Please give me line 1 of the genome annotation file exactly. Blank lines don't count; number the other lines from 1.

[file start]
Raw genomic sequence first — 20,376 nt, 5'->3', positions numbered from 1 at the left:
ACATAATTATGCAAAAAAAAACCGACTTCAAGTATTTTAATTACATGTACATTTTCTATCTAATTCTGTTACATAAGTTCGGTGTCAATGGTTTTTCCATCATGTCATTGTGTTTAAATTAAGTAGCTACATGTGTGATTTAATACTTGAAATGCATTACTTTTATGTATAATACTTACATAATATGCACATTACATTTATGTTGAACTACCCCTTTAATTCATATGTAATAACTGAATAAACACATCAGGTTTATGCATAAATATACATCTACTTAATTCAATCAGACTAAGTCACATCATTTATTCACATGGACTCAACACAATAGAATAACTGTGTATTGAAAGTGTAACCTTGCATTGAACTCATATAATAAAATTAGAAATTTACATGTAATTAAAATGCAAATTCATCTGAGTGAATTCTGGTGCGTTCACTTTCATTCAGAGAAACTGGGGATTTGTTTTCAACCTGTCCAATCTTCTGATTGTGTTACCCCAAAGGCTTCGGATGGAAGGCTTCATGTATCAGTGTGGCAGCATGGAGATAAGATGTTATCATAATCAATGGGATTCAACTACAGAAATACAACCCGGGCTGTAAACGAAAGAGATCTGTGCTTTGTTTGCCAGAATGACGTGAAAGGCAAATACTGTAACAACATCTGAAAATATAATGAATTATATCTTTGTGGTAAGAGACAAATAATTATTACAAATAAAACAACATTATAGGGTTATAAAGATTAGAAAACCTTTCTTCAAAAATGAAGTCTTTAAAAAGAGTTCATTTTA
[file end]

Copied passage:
Raw genomic sequence first — 20,376 nt, 5'->3', positions numbered from 1 at the left: